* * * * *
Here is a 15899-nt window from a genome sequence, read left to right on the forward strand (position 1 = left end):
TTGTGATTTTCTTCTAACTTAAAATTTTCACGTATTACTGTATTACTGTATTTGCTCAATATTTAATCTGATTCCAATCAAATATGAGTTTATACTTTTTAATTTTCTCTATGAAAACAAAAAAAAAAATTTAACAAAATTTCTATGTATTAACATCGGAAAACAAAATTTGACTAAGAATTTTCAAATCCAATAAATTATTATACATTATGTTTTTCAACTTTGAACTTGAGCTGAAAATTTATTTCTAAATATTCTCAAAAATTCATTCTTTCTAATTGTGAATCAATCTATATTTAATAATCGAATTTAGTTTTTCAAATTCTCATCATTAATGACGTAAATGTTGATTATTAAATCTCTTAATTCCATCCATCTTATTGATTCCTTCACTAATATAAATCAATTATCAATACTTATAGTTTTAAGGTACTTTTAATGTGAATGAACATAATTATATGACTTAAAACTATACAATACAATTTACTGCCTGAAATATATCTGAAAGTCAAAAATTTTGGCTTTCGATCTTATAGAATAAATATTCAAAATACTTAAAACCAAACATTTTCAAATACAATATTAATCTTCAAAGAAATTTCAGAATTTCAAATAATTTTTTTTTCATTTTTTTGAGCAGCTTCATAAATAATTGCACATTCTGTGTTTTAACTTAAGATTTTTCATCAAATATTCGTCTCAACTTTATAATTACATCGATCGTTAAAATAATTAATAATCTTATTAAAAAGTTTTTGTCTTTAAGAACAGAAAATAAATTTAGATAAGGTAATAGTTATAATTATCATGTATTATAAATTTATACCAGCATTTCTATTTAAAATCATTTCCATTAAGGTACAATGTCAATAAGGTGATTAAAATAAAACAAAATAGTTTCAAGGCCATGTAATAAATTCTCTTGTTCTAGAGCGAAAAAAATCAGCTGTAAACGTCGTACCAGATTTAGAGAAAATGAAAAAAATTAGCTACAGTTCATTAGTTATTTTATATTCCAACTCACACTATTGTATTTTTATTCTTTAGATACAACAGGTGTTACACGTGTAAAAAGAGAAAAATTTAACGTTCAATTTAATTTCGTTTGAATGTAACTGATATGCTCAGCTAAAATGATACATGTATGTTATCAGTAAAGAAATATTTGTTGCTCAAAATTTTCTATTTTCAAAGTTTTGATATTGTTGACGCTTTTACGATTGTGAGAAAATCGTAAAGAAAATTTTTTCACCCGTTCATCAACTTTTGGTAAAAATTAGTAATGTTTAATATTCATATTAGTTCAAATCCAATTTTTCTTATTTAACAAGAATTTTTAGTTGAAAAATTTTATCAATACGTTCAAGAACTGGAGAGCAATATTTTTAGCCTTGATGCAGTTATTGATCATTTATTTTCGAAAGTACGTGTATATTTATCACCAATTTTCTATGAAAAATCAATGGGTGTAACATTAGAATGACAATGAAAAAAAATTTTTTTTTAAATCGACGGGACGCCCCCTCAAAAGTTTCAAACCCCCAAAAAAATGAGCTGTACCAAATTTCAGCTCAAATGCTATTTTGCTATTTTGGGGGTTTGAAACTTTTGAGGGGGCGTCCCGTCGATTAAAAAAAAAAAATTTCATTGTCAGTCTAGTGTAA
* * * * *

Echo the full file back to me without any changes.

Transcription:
Here is a 15899-nt window from a genome sequence, read left to right on the forward strand (position 1 = left end):
TTGTGATTTTCTTCTAACTTAAAATTTTCACGTATTACTGTATTACTGTATTTGCTCAATATTTAATCTGATTCCAATCAAATATGAGTTTATACTTTTTAATTTTCTCTATGAAAACAAAAAAAAAAATTTAACAAAATTTCTATGTATTAACATCGGAAAACAAAATTTGACTAAGAATTTTCAAATCCAATAAATTATTATACATTATGTTTTTCAACTTTGAACTTGAGCTGAAAATTTATTTCTAAATATTCTCAAAAATTCATTCTTTCTAATTGTGAATCAATCTATATTTAATAATCGAATTTAGTTTTTCAAATTCTCATCATTAATGACGTAAATGTTGATTATTAAATCTCTTAATTCCATCCATCTTATTGATTCCTTCACTAATATAAATCAATTATCAATACTTATAGTTTTAAGGTACTTTTAATGTGAATGAACATAATTATATGACTTAAAACTATACAATACAATTTACTGCCTGAAATATATCTGAAAGTCAAAAATTTTGGCTTTCGATCTTATAGAATAAATATTCAAAATACTTAAAACCAAACATTTTCAAATACAATATTAATCTTCAAAGAAATTTCAGAATTTCAAATAATTTTTTTTTCATTTTTTTGAGCAGCTTCATAAATAATTGCACATTCTGTGTTTTAACTTAAGATTTTTCATCAAATATTCGTCTCAACTTTATAATTACATCGATCGTTAAAATAATTAATAATCTTATTAAAAAGTTTTTGTCTTTAAGAACAGAAAATAAATTTAGATAAGGTAATAGTTATAATTATCATGTATTATAAATTTATACCAGCATTTCTATTTAAAATCATTTCCATTAAGGTACAATGTCAATAAGGTGATTAAAATAAAACAAAATAGTTTCAAGGCCATGTAATAAATTCTCTTGTTCTAGAGCGAAAAAAATCAGCTGTAAACGTCGTACCAGATTTAGAGAAAATGAAAAAAATTAGCTACAGTTCATTAGTTATTTTATATTCCAACTCACACTATTGTATTTTTATTCTTTAGATACAACAGGTGTTACACGTGTAAAAAGAGAAAAATTTAACGTTCAATTTAATTTCGTTTGAATGTAACTGATATGCTCAGCTAAAATGATACATGTATGTTATCAGTAAAGAAATATTTGTTGCTCAAAATTTTCTATTTTCAAAGTTTTGATATTGTTGACGCTTTTACGATTGTGAGAAAATCGTAAAGAAAATTTTTTCACCCGTTCATCAACTTTTGGTAAAAATTAGTAATGTTTAATATTCATATTAGTTCAAATCCAATTTTTCTTATTTAACAAGAATTTTTAGTTGAAAAATTTTATCAATACGTTCAAGAACTGGAGAGCAATATTTTTAGCCTTGATGCAGTTATTGATCATTTATTTTCGAAAGTACGTGTATATTTATCACCAATTTTCTATGAAAAATCAATGGGTGTAACATTAGAATGACAATGAAAAAAAATTTTTTTTTAAATCGACGGGACGCCCCCTCAAAAGTTTCAAACCCCCAAAAAAATGAGCTGTACCAAATTTCAGCTCAAATGCTATTTTGCTATTTTGGGGGTTTGAAACTTTTGAGGGGGCGTCCCGTCGATTAAAAAAAAAAAATTTCATTGTCAGTCTAGTGTAA